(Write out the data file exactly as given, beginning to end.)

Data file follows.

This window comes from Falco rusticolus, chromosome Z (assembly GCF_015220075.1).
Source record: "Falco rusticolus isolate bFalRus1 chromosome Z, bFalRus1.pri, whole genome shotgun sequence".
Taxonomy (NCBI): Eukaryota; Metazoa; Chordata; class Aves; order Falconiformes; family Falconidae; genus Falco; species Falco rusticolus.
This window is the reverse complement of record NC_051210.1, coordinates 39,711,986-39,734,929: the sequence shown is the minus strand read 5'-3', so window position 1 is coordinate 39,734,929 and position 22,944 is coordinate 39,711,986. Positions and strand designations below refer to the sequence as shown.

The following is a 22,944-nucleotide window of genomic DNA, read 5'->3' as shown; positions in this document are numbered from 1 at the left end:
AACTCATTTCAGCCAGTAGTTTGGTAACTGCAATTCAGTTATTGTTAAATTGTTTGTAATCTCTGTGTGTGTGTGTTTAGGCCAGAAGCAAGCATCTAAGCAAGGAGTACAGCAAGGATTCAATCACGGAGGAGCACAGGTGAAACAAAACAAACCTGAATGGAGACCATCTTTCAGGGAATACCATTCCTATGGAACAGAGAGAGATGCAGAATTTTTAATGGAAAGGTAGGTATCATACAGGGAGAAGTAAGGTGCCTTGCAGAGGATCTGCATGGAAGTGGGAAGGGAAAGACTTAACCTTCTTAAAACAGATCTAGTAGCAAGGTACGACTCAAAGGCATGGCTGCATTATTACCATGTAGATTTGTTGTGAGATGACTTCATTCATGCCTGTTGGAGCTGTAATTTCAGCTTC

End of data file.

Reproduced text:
This window comes from Falco rusticolus, chromosome Z (assembly GCF_015220075.1).
Source record: "Falco rusticolus isolate bFalRus1 chromosome Z, bFalRus1.pri, whole genome shotgun sequence".
Taxonomy (NCBI): Eukaryota; Metazoa; Chordata; class Aves; order Falconiformes; family Falconidae; genus Falco; species Falco rusticolus.
This window is the reverse complement of record NC_051210.1, coordinates 39,711,986-39,734,929: the sequence shown is the minus strand read 5'-3', so window position 1 is coordinate 39,734,929 and position 22,944 is coordinate 39,711,986. Positions and strand designations below refer to the sequence as shown.

The following is a 22,944-nucleotide window of genomic DNA, read 5'->3' as shown; positions in this document are numbered from 1 at the left end:
AACTCATTTCAGCCAGTAGTTTGGTAACTGCAATTCAGTTATTGTTAAATTGTTTGTAATCTCTGTGTGTGTGTGTTTAGGCCAGAAGCAAGCATCTAAGCAAGGAGTACAGCAAGGATTCAATCACGGAGGAGCACAGGTGAAACAAAACAAACCTGAATGGAGACCATCTTTCAGGGAATACCATTCCTATGGAACAGAGAGAGATGCAGAATTTTTAATGGAAAGGTAGGTATCATACAGGGAGAAGTAAGGTGCCTTGCAGAGGATCTGCATGGAAGTGGGAAGGGAAAGACTTAACCTTCTTAAAACAGATCTAGTAGCAAGGTACGACTCAAAGGCATGGCTGCATTATTACCATGTAGATTTGTTGTGAGATGACTTCATTCATGCCTGTTGGAGCTGTAATTTCAGCTTC